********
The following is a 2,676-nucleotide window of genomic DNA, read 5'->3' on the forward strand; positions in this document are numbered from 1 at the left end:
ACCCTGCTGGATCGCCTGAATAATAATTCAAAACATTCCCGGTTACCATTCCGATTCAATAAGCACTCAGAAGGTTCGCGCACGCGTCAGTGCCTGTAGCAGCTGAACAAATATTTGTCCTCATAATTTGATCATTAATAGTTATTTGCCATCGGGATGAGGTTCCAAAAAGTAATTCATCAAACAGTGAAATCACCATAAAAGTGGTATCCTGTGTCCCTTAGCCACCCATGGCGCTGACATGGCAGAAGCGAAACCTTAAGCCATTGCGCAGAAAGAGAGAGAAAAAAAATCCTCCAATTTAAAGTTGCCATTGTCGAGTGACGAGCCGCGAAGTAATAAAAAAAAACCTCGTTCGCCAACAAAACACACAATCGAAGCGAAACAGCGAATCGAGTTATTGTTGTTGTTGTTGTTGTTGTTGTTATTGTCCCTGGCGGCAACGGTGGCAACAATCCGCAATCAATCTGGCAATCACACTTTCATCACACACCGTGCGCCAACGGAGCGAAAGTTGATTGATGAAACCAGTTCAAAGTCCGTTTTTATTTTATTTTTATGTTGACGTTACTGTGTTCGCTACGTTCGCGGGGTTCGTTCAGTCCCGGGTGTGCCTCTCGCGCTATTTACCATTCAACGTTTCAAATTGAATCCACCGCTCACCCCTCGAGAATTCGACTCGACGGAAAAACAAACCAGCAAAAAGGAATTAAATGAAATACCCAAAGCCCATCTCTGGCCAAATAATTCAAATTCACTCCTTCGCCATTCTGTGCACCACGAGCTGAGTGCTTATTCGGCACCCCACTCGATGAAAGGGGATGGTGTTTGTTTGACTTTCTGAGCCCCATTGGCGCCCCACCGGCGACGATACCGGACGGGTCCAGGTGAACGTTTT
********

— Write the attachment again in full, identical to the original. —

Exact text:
The following is a 2,676-nucleotide window of genomic DNA, read 5'->3' on the forward strand; positions in this document are numbered from 1 at the left end:
ACCCTGCTGGATCGCCTGAATAATAATTCAAAACATTCCCGGTTACCATTCCGATTCAATAAGCACTCAGAAGGTTCGCGCACGCGTCAGTGCCTGTAGCAGCTGAACAAATATTTGTCCTCATAATTTGATCATTAATAGTTATTTGCCATCGGGATGAGGTTCCAAAAAGTAATTCATCAAACAGTGAAATCACCATAAAAGTGGTATCCTGTGTCCCTTAGCCACCCATGGCGCTGACATGGCAGAAGCGAAACCTTAAGCCATTGCGCAGAAAGAGAGAGAAAAAAAATCCTCCAATTTAAAGTTGCCATTGTCGAGTGACGAGCCGCGAAGTAATAAAAAAAAACCTCGTTCGCCAACAAAACACACAATCGAAGCGAAACAGCGAATCGAGTTATTGTTGTTGTTGTTGTTGTTGTTGTTATTGTCCCTGGCGGCAACGGTGGCAACAATCCGCAATCAATCTGGCAATCACACTTTCATCACACACCGTGCGCCAACGGAGCGAAAGTTGATTGATGAAACCAGTTCAAAGTCCGTTTTTATTTTATTTTTATGTTGACGTTACTGTGTTCGCTACGTTCGCGGGGTTCGTTCAGTCCCGGGTGTGCCTCTCGCGCTATTTACCATTCAACGTTTCAAATTGAATCCACCGCTCACCCCTCGAGAATTCGACTCGACGGAAAAACAAACCAGCAAAAAGGAATTAAATGAAATACCCAAAGCCCATCTCTGGCCAAATAATTCAAATTCACTCCTTCGCCATTCTGTGCACCACGAGCTGAGTGCTTATTCGGCACCCCACTCGATGAAAGGGGATGGTGTTTGTTTGACTTTCTGAGCCCCATTGGCGCCCCACCGGCGACGATACCGGACGGGTCCAGGTGAACGTTTT